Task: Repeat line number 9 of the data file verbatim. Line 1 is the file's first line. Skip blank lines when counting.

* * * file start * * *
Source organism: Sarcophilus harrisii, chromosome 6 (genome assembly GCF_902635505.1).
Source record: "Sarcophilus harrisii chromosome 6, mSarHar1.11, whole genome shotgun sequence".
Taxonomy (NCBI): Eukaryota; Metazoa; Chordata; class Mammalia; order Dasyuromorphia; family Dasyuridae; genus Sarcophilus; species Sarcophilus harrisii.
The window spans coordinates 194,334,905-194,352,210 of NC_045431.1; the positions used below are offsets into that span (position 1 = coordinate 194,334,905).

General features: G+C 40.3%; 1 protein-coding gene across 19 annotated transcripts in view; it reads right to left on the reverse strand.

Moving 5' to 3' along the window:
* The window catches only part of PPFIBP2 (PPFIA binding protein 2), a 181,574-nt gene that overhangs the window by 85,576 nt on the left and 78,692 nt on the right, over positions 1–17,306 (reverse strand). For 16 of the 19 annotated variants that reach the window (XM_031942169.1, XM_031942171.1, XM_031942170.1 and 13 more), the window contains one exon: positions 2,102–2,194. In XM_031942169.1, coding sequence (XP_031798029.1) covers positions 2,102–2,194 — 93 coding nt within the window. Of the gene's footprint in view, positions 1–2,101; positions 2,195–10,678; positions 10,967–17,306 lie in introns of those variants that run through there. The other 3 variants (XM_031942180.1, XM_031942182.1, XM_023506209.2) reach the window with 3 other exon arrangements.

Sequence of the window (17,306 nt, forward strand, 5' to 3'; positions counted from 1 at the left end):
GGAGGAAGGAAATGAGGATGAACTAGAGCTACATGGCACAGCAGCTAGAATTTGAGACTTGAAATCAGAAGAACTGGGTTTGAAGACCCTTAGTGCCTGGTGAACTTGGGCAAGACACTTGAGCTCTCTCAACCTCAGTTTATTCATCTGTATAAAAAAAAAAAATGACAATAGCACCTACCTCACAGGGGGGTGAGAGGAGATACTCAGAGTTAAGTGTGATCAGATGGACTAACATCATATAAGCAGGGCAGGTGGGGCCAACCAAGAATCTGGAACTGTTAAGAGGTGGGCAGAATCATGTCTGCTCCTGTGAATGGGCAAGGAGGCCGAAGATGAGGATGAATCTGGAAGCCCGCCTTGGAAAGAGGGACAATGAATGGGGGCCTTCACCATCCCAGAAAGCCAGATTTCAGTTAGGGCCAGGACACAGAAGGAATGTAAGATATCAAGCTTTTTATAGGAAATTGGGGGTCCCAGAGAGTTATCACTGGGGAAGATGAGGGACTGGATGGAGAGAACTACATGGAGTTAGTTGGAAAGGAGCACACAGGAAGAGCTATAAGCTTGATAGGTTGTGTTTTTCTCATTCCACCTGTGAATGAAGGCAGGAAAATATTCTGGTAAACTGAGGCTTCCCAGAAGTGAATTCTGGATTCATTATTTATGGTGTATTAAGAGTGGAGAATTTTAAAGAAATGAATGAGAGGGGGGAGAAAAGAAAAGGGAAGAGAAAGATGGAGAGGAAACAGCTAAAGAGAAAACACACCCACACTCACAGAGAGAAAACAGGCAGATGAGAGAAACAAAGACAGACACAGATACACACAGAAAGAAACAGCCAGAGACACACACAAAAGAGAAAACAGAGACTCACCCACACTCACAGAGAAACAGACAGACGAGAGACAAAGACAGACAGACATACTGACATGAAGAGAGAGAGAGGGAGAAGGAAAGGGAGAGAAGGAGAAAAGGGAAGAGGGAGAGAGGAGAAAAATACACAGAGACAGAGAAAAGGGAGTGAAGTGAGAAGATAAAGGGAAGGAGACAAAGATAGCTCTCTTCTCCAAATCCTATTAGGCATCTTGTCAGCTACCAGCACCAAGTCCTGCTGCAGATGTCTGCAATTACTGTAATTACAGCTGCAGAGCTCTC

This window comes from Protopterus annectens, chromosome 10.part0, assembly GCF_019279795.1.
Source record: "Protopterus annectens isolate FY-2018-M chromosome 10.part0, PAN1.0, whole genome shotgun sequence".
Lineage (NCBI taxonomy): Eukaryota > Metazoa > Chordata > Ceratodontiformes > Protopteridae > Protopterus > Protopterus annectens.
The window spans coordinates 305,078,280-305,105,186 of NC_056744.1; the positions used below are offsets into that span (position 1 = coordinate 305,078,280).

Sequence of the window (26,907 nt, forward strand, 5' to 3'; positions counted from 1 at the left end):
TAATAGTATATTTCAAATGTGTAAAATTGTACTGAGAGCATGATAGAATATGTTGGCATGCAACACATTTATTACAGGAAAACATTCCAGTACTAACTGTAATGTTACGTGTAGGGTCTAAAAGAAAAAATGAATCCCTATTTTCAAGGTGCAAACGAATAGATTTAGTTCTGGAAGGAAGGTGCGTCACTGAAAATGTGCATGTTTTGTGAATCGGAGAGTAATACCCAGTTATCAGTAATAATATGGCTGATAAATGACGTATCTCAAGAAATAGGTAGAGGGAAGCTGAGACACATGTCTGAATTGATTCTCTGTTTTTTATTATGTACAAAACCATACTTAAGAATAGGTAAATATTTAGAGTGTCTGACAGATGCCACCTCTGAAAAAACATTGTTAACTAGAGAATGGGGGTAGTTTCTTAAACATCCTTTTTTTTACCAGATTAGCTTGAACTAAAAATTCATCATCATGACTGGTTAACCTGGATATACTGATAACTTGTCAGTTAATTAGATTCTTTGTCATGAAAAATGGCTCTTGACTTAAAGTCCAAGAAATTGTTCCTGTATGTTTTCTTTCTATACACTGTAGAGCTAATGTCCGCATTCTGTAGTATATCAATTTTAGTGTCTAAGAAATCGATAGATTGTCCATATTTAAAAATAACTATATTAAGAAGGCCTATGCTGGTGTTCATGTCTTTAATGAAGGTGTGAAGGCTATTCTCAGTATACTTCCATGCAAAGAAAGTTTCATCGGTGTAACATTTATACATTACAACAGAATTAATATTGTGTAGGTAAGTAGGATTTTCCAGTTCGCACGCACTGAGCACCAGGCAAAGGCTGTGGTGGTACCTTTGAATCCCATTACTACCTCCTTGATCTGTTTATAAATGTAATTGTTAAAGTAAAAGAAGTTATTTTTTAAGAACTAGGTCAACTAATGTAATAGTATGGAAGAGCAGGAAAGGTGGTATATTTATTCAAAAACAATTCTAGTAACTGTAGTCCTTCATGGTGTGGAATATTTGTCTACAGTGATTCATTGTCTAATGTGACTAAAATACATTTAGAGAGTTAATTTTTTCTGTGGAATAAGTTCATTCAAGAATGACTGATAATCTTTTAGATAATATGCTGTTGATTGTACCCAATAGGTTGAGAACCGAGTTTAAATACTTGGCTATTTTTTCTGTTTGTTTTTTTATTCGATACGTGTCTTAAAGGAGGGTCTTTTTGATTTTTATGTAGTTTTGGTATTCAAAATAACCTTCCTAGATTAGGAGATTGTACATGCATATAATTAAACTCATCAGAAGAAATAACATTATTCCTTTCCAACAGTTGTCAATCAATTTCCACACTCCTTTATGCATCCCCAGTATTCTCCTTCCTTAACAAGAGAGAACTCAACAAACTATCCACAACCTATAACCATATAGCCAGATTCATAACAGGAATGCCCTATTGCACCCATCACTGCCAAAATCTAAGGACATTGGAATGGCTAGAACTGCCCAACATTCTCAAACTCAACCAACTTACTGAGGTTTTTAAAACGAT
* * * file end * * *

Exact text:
GGAGGAAGGAAATGAGGATGAACTAGAGCTACATGGCACAGCAGCTAGAATTTGAGACTTGAAATCAGAAGAACTGGGTTTGAAGACCCTTAGTGCCTGGTGAACTTGGGCAAGACACTTGAGCTCTCTCAACCTCAGTTTATTCATCTGTATAAAAAAAAAAAATGACAATAGCACCTACCTCACAGGGGGGTGAGAGGAGATACTCAGAGTTAAGTGTGATCAGATGGACTAACATCATATAAGCAGGGCAGGTGGGGCCAACCAAGAATCTGGAACTGTTAAGAGGTGGGCAGAATCATGTCTGCTCCTGTGAATGGGCAAGGAGGCCGAAGATGAGGATGAATCTGGAAGCCCGCCTTGGAAAGAGGGACAATGAATGGGGGCCTTCACCATCCCAGAAAGCCAGATTTCAGTTAGGGCCAGGACACAGAAGGAATGTAAGATATCAAGCTTTTTATAGGAAATTGGGGGTCCCAGAGAGTTATCACTGGGGAAGATGAGGGACTGGATGGAGAGAACTACATGGAGTTAGTTGGAAAGGAGCACACAGGAAGAGCTATAAGCTTGATAGGTTGTGTTTTTCTCATTCCACCTGTGAATGAAGGCAGGAAAATATTCTGGTAAACTGAGGCTTCCCAGAAGTGAATTCTGGATTCATTATTTATGGTGTATTAAGAGTGGAGAATTTTAAAGAAATGAATGAGAGGGGGGAGAAAAGAAAAGGGAAGAGAAAGATGGAGAGGAAACAGCTAAAGAGAAAACACACCCACACTCACAGAGAGAAAACAGGCAGATGAGAGAAACAAAGACAGACACAGATACACACAGAAAGAAACAGCCAGAGACACACACAAAAGAGAAAACAGAGACTCACCCACACTCACAGAGAAACAGACAGACGAGAGACAAAGACAGACAGACATACTGACATGAAGAGAGAGAGAGGGAGAAGGAAAGGGAGAGAAGGAGAAAAGGGAAGAGGGAGAGAGGAGAAAAATACACAGAGACAGAGAAAAGGGAGTGAAGTGAGAAGATAAAGGGAAGGAGACAAAGATAGCTCTCTTCTCCAAATCCTATTAGGCATCTTGTCAGCTACCAGCACCAAGTCCTGCTGCAGATGTCTGCAATTACTGTAATTACAGCTGCAGAGCTCTC